defining a procedure for storing results collected from said one or more auxiliary configurators and said one or more auxiliary attribute sets.
9. The method according to claim 8, wherein collected information for each of said one or more auxiliary configurators and said one or more auxiliary attribute sets is stored based on information comprising (i) a unique instance name of the auxiliary configurator or auxiliary attributed set, (ii) a name of the referenced auxiliary configurator or auxiliary attributed set, (iii) a collected value for each design element for auxiliary configurators and (iv) a listing of design elements included in each auxiliary attribute set.
10. The method according to claim 8, wherein the design information is stored within an extension to a currently defined design database schema.
11. The method according to claim 1, further comprising the step of:
establishing whether the design capture tools are configured to determine how to express/visualize auxiliary setting summaries.
12. The method according to claim 11, further comprising the step of:
establishing whether the design capture tools are configured to determine how to collect the auxiliary settings.
13. The method according to claim 1, further comprising the step of:
providing a set of namespace schema for (i) the auxiliary configurators, (ii) design database extensions, and (iii) example XML.
14. The method according to claim 1, further comprising the step of:
providing one or more flow diagrams illustrating how the auxiliary configurators are used in the design flow by (i) the design capture tools collecting the auxiliary parameters and (ii) the downstream generators acting upon the parameters.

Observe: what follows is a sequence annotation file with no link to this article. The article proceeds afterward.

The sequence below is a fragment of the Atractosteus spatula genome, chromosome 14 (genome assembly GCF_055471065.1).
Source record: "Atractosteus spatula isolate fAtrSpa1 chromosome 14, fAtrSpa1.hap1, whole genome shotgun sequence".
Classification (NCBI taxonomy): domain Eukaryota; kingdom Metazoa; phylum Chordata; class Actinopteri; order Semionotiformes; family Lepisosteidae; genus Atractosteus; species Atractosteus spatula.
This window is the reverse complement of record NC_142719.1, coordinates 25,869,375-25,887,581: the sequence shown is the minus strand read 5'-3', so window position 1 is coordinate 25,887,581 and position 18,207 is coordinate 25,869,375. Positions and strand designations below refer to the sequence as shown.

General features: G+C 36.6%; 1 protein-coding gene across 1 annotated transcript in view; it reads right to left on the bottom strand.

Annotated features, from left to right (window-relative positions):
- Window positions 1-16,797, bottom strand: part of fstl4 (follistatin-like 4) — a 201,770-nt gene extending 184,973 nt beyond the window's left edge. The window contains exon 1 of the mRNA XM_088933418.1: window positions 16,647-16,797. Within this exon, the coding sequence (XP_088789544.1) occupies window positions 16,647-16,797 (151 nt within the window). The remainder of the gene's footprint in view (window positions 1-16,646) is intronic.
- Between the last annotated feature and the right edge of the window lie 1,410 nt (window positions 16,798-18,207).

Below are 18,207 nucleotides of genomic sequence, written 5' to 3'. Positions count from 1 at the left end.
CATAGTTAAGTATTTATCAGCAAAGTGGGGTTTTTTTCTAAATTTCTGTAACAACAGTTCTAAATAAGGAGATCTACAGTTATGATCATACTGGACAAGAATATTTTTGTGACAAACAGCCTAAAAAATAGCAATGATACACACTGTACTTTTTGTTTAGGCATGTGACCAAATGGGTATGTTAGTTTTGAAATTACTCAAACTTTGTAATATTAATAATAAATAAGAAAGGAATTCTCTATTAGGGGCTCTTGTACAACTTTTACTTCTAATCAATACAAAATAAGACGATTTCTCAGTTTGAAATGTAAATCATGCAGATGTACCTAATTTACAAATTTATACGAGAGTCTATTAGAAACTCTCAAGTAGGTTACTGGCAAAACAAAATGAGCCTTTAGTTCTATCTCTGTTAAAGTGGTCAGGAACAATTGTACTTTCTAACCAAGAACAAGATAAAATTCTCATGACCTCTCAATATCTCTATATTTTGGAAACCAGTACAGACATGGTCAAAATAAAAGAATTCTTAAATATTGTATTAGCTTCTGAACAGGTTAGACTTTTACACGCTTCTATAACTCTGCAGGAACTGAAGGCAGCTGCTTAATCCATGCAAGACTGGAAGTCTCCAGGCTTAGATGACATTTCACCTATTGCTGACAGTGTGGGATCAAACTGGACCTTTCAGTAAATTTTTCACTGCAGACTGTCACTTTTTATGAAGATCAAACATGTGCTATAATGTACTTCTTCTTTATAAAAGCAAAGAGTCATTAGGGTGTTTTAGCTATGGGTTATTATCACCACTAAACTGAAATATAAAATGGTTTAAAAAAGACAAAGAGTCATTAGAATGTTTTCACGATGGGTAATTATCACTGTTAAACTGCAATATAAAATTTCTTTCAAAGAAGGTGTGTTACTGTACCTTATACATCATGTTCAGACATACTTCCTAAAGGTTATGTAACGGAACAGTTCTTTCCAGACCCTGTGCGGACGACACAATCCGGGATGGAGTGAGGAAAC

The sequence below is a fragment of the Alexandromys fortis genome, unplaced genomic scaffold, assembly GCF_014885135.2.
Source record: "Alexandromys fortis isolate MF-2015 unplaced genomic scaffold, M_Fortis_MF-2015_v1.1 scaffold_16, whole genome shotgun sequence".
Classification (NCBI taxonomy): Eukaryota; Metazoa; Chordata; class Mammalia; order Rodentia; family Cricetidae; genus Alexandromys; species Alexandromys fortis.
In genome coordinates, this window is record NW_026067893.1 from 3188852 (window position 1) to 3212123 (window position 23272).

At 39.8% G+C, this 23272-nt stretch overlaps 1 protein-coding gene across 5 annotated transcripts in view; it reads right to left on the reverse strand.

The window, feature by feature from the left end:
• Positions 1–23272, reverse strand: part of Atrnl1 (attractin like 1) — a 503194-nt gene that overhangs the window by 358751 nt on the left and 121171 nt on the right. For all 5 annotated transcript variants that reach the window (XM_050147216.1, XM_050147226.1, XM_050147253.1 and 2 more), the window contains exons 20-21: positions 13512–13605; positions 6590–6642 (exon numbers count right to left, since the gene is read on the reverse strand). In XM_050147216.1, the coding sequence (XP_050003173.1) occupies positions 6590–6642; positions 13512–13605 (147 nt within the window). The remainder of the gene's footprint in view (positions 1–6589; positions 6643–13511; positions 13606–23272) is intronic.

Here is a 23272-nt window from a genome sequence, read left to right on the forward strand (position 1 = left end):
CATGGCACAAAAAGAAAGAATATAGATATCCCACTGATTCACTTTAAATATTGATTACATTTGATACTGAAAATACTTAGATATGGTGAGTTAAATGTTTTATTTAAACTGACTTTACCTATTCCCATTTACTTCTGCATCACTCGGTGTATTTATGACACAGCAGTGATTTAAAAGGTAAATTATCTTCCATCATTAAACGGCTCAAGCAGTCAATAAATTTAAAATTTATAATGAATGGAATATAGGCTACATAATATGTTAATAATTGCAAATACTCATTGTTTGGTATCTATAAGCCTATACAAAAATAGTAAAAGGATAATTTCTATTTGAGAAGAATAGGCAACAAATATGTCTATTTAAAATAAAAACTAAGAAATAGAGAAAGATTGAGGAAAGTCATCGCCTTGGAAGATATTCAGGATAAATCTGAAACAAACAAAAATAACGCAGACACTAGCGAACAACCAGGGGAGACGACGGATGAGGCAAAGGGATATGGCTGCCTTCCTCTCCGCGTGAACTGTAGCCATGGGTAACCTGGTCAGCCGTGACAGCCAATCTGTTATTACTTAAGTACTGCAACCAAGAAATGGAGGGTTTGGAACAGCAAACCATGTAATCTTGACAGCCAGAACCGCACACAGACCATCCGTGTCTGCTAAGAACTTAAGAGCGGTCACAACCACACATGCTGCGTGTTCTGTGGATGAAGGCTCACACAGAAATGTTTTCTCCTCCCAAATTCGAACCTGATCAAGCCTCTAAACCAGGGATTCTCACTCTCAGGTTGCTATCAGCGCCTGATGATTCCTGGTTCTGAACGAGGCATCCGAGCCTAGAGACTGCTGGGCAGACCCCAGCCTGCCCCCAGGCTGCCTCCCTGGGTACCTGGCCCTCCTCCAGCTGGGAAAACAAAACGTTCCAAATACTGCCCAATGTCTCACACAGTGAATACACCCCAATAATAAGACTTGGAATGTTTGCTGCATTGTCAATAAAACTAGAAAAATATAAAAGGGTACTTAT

15. The method according to claim 1, further comprising the step of:
defining (i) one or more settings collection dialogs and (ii) one or more settings visualization summaries.
16. A computer readable medium comprising instructions for performing the steps according to claim 1.
17. The computer readable medium according to claim 16, further comprising instructions for performing the steps according to claim 2.
18. A design capture environment comprising:
means for adding one or more auxiliary configurators and one or more auxiliary attribute sets;
means for linking said auxiliary configurators and said auxiliary attribute sets to predetermined object points in an abstracted design; and
means for a tool or suite of tools to reference said one or more auxiliary configurators and said one or more auxiliary attribute sets.
19. A design assembly tool comprising:
a first portion configured to add one or more auxiliary configurators and one or more auxiliary attribute sets to a design capture environment;
a second portion configured to link said auxiliary configurators and said auxiliary attribute sets to predetermined object points in an abstracted design; and
a third portion configured to reference said one or more auxiliary configurators and said one or more auxiliary attribute sets.
20. The design assembly tool according to claim 19, further comprising:
a fourth portion configured to read in one or more core descriptions; and
a fifth portion configured to generate a design specification file based upon said one or more auxiliary configurators, said one or more auxiliary attribute sets, said one or more core descriptions and one or more designer specifications.
Description
FIELD OF THE INVENTION

The present invention relates to electronic design automation (EDA) generally and, more particularly, to a method for generalizing design attributes in a design capture environment.

BACKGROUND OF THE INVENTION